Debt follows the average American to their death, and it has ramifications beyond the grave.

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These days, not even the dead are debt-free.

A new report from has found that 73 percent of U.S. consumers are dying with large amounts of debt to their name — to the average tune of $61,554.

They sourced this data from the credit bureau Experian, which has data on 220 million American consumers. In order to ascertain the figures above, researchers tracked who was reported as living as of October 2016 but had died by December 2016. From there, they tracked how much debt these individuals carried at the time of their death.

The majority of that debt came from home loans, found. Excluding mortgages, the average unpaid balance fell to around $12,875.

As far as other debts are concerned, researchers found that the average credit card debt was about $4,531, while auto loans were $17,111. Personal loans were $14,793 and student loans, the eternal nightmare, were $25,391.

As points out, while this debt technically dies with you, creditors can still get their money back from your family. That is, by liquidating the remaining assets in the deceased’s estate.

“Debt belongs to the deceased person or that person’s estate,” Darra L. Rayndon, an estate planning attorney with Clark Hill in Arizona, told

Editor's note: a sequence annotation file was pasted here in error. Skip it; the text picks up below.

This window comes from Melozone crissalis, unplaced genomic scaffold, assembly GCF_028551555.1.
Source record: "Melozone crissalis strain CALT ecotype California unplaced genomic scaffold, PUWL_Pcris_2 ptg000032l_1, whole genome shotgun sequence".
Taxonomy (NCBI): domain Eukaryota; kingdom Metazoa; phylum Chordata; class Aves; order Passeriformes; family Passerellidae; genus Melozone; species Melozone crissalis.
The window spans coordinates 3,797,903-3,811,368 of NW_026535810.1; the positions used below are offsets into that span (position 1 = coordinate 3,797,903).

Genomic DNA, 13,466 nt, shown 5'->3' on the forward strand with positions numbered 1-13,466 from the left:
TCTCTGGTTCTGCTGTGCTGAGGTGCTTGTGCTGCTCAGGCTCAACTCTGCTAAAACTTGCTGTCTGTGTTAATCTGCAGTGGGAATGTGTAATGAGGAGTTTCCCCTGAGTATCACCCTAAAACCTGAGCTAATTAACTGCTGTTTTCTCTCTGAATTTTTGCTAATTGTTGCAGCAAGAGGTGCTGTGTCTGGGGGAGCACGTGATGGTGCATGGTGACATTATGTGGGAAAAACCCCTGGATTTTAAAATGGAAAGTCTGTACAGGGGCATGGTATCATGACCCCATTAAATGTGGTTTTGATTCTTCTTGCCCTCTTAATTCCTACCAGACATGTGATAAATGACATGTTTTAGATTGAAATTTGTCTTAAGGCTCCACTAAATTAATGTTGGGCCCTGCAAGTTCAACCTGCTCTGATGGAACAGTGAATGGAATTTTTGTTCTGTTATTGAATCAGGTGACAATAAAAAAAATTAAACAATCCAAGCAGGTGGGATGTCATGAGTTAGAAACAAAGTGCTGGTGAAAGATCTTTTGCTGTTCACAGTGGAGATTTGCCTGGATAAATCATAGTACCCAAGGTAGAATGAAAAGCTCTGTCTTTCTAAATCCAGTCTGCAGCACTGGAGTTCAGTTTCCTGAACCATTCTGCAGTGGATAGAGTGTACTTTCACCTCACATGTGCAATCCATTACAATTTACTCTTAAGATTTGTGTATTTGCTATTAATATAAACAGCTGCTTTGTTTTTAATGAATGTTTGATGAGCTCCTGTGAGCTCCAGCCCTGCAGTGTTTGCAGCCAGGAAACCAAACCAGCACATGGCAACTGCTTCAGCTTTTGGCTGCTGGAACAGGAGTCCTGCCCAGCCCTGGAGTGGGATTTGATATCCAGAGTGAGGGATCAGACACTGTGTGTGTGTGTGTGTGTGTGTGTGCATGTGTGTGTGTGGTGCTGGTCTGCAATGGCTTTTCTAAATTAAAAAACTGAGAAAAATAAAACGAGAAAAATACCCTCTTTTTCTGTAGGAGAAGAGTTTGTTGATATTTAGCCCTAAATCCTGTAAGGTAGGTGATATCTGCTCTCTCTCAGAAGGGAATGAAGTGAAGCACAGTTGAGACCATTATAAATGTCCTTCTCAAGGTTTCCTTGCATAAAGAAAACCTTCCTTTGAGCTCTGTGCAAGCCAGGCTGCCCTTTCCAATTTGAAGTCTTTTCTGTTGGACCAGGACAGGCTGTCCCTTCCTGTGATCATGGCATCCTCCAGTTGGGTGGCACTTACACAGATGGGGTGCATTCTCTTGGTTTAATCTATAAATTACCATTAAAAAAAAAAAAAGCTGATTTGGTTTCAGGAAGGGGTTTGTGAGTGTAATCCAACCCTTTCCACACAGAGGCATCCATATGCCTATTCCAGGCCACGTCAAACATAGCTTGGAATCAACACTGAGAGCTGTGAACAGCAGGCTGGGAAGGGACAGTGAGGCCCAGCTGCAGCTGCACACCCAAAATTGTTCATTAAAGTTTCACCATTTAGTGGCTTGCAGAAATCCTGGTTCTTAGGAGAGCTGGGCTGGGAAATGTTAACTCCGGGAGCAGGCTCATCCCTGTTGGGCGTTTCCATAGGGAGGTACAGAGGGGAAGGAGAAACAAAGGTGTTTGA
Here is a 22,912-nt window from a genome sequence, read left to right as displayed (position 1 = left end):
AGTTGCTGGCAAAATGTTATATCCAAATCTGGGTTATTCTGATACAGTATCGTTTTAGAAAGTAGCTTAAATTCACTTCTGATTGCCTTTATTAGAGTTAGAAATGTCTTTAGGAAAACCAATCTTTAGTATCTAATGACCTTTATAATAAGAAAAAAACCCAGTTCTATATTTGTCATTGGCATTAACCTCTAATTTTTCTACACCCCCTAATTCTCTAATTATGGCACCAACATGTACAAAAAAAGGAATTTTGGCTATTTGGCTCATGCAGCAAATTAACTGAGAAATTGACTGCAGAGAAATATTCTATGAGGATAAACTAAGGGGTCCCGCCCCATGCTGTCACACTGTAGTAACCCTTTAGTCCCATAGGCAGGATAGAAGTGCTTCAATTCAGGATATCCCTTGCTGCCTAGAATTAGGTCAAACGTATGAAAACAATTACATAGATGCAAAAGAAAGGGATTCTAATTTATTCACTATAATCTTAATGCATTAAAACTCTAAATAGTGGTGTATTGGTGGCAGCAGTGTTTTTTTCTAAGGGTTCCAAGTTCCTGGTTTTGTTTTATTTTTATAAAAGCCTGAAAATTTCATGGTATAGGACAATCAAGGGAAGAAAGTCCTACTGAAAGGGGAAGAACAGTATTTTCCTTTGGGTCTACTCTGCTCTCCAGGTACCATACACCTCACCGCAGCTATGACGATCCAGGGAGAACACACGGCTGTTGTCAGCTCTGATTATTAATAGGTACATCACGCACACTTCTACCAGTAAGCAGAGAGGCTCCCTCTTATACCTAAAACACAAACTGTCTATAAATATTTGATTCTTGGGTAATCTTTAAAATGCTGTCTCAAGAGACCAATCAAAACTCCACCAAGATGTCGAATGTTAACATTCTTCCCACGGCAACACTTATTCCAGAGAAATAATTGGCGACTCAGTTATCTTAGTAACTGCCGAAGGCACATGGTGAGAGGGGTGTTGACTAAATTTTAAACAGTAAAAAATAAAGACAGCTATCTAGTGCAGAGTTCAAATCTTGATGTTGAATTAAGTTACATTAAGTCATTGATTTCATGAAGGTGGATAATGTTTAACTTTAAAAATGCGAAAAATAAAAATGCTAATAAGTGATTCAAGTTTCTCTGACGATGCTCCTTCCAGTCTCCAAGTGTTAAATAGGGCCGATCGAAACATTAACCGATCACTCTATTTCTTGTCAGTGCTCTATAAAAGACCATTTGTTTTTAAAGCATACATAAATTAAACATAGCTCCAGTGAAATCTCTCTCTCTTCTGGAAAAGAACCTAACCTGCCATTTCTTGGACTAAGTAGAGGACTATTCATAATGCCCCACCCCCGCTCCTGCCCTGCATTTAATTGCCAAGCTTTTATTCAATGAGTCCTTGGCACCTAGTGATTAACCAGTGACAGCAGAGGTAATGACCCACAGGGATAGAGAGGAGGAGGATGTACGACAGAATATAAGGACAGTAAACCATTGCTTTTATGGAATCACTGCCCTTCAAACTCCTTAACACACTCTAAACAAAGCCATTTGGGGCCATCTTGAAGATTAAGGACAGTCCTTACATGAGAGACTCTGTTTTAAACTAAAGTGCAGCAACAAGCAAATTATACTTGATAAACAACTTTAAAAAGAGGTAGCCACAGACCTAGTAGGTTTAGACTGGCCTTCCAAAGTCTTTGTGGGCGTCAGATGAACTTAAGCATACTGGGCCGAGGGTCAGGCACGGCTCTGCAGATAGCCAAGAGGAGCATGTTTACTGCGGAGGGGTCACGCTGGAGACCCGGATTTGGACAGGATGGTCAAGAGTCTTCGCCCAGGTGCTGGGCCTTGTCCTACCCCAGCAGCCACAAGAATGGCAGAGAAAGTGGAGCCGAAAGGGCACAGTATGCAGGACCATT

That means if you fully own the house in which your children live, but have $45,000 left over in private student loans at the time of your death, loan issuers can seize that debt from the estate value — and perhaps rid your children of a home.

Before such prospects — and the reality that debt seems to surround most Americans these days — experts recommend enrolling in life insurance plans.

“It’s one thing if the beneficiaries are relatives that don’t need your money, but if your beneficiaries are a surviving spouse, minor children — people like that who depend on you for their welfare, then life insurance is a great way to provide additional money in the estate to pay debts,” Rayndon added.

Next, check out how Obama forgave more than $100 billion in student debt on his way out the door, before finding out what the student debt crisis looks like as explained by an artist.

Michael Gardiner
Staff Writer for All That Is Interesting based in Brooklyn. Send tips and hints to [email protected]
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